Motives Behind ASD Behavior: Parents’ Analytical Approach

"How can we as parents possibly know the difference between unwanted behavior as a result of the traits of the disorder versus behavior that is simply a form of tantrumming?"

When your child with ASD level 1, or High Functioning Autism (HFA), begins to act out, it often looks like misbehavior, sounds like misbehavior, and certainly feels like misbehavior. But for many kids on the autism spectrum, “misbehavior” (e.g., lying, acting-out, tantrums, disrespect, and other signs of apparent disobedience) may have more to do with typical autism-related traits (e.g., lack of communication skills, motor clumsiness, sensory sensitivities, cause-and-effect thinking, etc.) than with deliberate malicious intent.

This DOES NOT mean you have to allow “out-of-control behavior” as just another fact of your parenting an HFA child. Your youngster still needs to learn acceptable behavior to be safe and successful. It DOES mean, though, that you're going to have to look at things from a different angle.

In order to (a) differentiate between “misbehavior and “autism-related behavior” and (b) successfully address both, consider the following suggestions:

1. To start with, you'll want to narrow your focus to one particular behavior to analyze and change. Although it's tempting, don't just choose the thing that most annoys you. A better choice will be something that particularly puzzles you. For example:
  • Why can your youngster do math just fine some days, and balks on other days?
  • Why does he insist on punishment even when it upsets him?
  • Why does he get so wound up and wild?
  • Why is your youngster sweet and compliant sometimes, then resists to the point of tantrum over something inconsequential?

As long as you're going to be a detective, you might as well give yourself a good mystery. While you're stalking one behavior, you may need to let others slide, unless it's a matter of safety. Don't try to change everything all at once.

2. Next, keep a journal (or if it is a frequently occurring behavior, keep a chart) for noting every incidence of the targeted behavior. Include the time of day the behavior occurred, and what happened before, during, and after. Think of what might have happened directly before the behavior, and also earlier in the day. Think, too, of what happened directly after the behavior, and whether it offered the youngster any reward (even negative attention can be rewarding if the alternative is no attention at all). Ask yourself the following questions. Does the behavior tend to:
  • be more frequent during a certain time of day?
  • occur after a certain event?
  • occur during transitions?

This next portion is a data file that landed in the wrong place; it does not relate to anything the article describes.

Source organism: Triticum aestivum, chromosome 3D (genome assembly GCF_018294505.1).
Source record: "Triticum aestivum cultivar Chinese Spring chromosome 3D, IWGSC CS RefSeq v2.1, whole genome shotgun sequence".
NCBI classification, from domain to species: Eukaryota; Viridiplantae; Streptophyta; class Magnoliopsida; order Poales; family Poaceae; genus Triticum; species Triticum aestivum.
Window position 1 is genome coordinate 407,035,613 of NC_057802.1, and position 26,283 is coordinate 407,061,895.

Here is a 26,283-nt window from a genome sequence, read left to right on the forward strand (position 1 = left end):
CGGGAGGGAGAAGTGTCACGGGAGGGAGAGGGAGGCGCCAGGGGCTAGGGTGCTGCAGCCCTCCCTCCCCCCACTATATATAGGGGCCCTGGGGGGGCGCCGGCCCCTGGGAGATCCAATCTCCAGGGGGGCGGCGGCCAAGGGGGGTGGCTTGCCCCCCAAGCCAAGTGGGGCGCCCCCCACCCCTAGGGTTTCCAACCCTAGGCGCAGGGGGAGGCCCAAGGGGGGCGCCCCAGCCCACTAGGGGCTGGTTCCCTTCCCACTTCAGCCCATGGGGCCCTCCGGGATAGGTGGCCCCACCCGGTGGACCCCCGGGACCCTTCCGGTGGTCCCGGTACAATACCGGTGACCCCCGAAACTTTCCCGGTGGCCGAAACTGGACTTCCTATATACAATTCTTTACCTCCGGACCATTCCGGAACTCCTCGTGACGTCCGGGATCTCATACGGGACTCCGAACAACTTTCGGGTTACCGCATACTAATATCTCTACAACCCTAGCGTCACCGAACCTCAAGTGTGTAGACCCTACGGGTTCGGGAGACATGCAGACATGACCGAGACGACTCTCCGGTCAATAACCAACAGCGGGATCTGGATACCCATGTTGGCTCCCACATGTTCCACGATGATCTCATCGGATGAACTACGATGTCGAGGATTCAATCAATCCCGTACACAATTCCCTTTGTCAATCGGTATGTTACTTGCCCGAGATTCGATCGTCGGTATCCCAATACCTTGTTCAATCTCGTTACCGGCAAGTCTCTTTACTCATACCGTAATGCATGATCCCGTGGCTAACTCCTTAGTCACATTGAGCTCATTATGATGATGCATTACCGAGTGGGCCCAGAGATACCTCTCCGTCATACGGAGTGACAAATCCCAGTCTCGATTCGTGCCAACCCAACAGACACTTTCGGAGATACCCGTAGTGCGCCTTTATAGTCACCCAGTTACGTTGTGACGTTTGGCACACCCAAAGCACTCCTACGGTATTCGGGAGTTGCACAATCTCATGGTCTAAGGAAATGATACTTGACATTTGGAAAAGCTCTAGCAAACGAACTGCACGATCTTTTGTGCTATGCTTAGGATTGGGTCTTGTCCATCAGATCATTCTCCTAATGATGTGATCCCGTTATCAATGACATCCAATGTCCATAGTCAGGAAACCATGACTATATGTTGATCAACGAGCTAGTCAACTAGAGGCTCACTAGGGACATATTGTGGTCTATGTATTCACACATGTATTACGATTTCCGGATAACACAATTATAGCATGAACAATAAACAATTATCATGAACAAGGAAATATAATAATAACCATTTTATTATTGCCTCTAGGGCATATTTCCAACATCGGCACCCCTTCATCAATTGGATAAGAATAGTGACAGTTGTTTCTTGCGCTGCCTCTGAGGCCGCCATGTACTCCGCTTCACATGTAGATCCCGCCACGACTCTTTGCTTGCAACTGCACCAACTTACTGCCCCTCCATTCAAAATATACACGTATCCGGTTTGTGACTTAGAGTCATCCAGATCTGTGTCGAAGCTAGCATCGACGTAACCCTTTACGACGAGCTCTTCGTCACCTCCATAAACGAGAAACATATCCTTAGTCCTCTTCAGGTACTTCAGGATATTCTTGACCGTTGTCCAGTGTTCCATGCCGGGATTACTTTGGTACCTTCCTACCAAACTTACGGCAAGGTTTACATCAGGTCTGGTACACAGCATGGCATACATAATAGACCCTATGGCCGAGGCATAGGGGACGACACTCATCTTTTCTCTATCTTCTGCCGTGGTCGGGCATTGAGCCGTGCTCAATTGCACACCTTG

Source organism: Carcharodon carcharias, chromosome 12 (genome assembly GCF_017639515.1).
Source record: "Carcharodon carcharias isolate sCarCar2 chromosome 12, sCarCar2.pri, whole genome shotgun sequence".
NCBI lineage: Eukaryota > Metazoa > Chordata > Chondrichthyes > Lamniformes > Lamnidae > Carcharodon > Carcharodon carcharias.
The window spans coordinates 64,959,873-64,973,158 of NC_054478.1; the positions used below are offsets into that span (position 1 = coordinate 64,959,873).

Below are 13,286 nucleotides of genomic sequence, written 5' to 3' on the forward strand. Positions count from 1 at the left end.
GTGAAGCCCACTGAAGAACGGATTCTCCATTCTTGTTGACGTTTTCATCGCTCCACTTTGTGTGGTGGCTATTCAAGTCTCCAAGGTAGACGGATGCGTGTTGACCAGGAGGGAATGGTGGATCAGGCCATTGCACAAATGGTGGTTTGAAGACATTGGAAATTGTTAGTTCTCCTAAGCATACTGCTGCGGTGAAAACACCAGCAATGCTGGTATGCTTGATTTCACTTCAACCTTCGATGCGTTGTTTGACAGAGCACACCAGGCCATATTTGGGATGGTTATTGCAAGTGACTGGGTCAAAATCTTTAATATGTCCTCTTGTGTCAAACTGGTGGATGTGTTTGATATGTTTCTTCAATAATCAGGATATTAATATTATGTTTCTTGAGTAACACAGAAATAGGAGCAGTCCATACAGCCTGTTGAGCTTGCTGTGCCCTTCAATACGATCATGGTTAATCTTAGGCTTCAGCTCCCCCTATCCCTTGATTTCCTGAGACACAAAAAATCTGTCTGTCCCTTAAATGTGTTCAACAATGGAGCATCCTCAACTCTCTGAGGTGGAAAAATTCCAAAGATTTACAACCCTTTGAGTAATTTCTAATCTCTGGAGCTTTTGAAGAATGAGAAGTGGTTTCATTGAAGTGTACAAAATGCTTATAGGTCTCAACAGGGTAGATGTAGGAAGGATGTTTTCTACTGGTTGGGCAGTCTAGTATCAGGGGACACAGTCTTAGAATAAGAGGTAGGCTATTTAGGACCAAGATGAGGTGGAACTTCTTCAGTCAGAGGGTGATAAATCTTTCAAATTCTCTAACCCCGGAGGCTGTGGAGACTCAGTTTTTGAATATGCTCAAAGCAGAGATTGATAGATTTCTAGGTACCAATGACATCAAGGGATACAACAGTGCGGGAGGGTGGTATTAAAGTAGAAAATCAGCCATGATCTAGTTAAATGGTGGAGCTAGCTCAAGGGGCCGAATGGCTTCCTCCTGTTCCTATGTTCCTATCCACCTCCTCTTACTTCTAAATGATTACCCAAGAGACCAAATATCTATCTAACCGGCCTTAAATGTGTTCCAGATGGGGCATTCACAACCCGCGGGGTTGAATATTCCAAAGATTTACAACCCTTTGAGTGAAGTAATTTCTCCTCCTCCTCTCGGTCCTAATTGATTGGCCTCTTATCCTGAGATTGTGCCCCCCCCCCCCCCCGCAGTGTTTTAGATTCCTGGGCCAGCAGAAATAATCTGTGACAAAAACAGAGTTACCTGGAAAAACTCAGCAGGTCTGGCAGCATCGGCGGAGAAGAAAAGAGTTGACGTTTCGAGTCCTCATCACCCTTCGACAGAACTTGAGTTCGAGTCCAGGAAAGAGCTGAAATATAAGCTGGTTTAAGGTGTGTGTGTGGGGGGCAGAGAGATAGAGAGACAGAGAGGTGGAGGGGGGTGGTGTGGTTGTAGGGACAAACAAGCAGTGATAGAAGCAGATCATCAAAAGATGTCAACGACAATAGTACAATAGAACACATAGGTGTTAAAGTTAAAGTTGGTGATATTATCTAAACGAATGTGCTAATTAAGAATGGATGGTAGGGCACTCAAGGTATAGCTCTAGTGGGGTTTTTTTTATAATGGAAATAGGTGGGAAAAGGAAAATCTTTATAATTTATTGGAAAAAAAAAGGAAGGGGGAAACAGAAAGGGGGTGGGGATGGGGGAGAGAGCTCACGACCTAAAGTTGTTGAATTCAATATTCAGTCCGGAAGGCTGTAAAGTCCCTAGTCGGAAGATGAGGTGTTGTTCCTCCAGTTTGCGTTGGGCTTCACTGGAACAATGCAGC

• occur in anticipation of something happening?
  • occur when routine is disrupted?
  • occur when something happens - or doesn't happen?
  • occur when things are very noisy or very busy?

Keep track over the course of a few weeks and look for patterns.

3. It may seem as though your youngster saves his worst behavior for public places, where it causes you the most embarrassment. But there may be a reason for that. Ask yourself the following question:
  • Does he have a hard time resisting touching and banging things like buttons or doors?
  • Does he have trouble in places where he needs to stay still and quiet (e.g., church)?
  • Does he resist places where children may be cruel (e.g., the bus, playground)?
  • Does he panic in places that are busy and noisy (e.g., the mall)?
  • Does he shy away from places with strong smells or bright lights?
  • Is there something about any particular place that might be distressing?

Notice reactions to different environments and add these insights to your journal or chart.

4. You can stubbornly insist that your youngster is responsible for his own behavior, but you're liable to be waiting a long time for the behavior changes you want to see. While you may find some behaviors annoying, disruptive, or inappropriate, it may be filling a need for your youngster. And even if your youngster is genuinely unhappy about the negative consequences of his behavior, he may not understand it enough to control it.
==> How to Prevent Meltdowns and Tantrums in Children with Autism Spectrum Disorder

In the end, it is far easier for YOU to change (e.g., your expectations, actions, reactions, responses, etc.) than for your youngster to change. You will need to do some detective work to determine the support your youngster needs to improve his behavior, and provide it. Ultimately, you can teach your youngster to do this for himself. But you have to lead the way.

5. Take the data from your journal or chart (e.g., patterns you've discovered, observations on environments, etc.) and see if you can figure out what's behind the behavior. For example: